[Contains spoilers for the second volume of Trials of Shazam]
As before, The Trials of Shazam is not the previous generation's Captain Marvel. Matter of fact, in the second volume, Cap's Billy Batson identity never even appears. I enjoyed the story, and it's obvious why DC Comics made the decision to make such a radical departure from the Captain Marvel mythos, though I can't help but think it ultimately robs Captain Marvel of some of what makes him special.
By the end of this volume, Freddy Freeman is now the hero known as Shazam, while Captain Marvel takes the previous Shazam's place on the Rock of Eternity. In this way, should the new Shazam become a breakout character, DC can give him a titular series without the copyright issues that Captain Marvel brings. And I would be willing to read more about Freddy; writer Judd Winick offers a plucky, hip, determined Freddy who's a little overwhelmed but otherwise good-hearted, and with enough everyman in him to make the magic aspects of the series accessible.
The issue, of course, is that when Freddy says the name "Shazam," he goes from being college-age Freddy Freeman to college-age Shazam. There's no more here of young Billy Batson becoming adult Captain Marvel, with all the challenges and power-fantasies that entails. Freddy's just another super-powered kid; though his adventures tend to be more supernatural, essentially there's not a lot of difference between Freddy Freeman and Blue Beetle. Unfortunately, that makes me think it's only a matter of time before DC returns the Marvel mythos to status quo (Shazam: Rebirth, anyone?), and I hate to think of the retcons necessary to fix all this.
The upside of Trials of Shazam is that Winick writes his head off here. Between Winick's crass spy-thriller Outsiders and his bow-slinging Green Arrow, who knew Winick could write swords and sorcery? Most of the magic creatures and secret weapons in this tale are complete nonsense without any ties to established DC Comics stories (the Books of Magic have been rewritten, as the characters remind us ad nauseum); as such, Winick makes up concept after concept, and the sheer creativity of it is thrilling. I enjoyed watching Freddy throw spells at the latest slimy monster without having to worry that I didn't know the "rules" of the magic he used.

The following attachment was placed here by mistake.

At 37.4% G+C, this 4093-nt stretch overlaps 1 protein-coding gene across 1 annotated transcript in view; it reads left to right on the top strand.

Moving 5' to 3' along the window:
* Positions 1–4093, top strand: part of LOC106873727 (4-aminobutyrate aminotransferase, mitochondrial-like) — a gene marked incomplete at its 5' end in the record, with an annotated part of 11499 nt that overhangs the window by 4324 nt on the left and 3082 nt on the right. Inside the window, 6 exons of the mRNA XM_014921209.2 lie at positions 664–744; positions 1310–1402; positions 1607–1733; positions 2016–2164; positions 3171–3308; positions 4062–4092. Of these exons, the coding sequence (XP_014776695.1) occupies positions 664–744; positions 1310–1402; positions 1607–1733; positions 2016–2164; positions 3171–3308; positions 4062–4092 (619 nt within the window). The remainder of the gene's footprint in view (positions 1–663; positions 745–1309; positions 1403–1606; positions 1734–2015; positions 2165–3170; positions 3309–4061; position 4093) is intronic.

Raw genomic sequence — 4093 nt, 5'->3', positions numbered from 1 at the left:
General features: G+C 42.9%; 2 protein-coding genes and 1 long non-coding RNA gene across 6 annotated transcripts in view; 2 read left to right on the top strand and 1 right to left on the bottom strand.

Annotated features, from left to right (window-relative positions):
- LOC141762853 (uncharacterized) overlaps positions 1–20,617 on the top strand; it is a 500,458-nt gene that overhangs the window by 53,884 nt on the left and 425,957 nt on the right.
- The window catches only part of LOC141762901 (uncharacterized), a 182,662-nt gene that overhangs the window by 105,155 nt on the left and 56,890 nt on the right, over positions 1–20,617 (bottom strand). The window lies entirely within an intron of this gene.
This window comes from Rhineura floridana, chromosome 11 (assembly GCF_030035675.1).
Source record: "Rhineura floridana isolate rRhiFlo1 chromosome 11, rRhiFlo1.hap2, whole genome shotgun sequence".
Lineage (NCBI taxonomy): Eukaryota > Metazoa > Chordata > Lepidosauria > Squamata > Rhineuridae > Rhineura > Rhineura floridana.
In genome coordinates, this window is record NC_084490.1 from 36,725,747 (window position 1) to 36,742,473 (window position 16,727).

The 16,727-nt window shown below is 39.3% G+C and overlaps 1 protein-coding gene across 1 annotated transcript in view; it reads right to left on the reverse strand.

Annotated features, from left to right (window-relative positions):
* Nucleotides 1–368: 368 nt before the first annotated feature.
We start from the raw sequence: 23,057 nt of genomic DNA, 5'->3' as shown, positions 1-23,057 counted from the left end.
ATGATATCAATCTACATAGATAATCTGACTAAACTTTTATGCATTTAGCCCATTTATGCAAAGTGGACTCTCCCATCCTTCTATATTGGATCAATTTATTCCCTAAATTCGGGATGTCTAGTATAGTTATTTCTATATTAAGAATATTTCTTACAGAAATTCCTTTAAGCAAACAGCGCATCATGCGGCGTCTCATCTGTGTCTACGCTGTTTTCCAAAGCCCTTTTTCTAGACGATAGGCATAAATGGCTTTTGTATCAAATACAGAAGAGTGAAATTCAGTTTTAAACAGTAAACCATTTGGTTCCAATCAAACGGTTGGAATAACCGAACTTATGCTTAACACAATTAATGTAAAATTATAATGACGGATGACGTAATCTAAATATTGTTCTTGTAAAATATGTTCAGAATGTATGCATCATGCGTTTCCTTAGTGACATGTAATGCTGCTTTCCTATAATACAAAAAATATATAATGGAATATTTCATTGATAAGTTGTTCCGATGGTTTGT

Winick also did a nice job making me care about the various characters. Winick offers a new take on the mythological Atlas here in a chapter that's just riveting; the god Apollo's reluctance to take Atlas's place is equally compelling. Winick also provides more details about the magician Sabina, Freddy's equivalent of Black Adam; I'm still not quite clear on why Sabina is the natural inheritor of the Marvel power, but her origin made her a complelling foe for Freddy. And don't miss the Tawky Tawny cameo in this volume, either; even as it seems like DC's setting aside all the "silly" Marvel characters, Tawny returns in a great sequence with Sabina.
[Contains full covers, "What Came Before."]
I read an interview with James Robinson about his upcoming Justice League series that suggests he might undo most of what Winick established in Trials of Shazam (putting Freddy back in his old costume, for instance); personally, I hope not. The changes DC has wrought with Freddy can't last forever, I'm sure, but it'd be a shame to see Trials of Shazam overturned so quickly.
New reviews coming soon!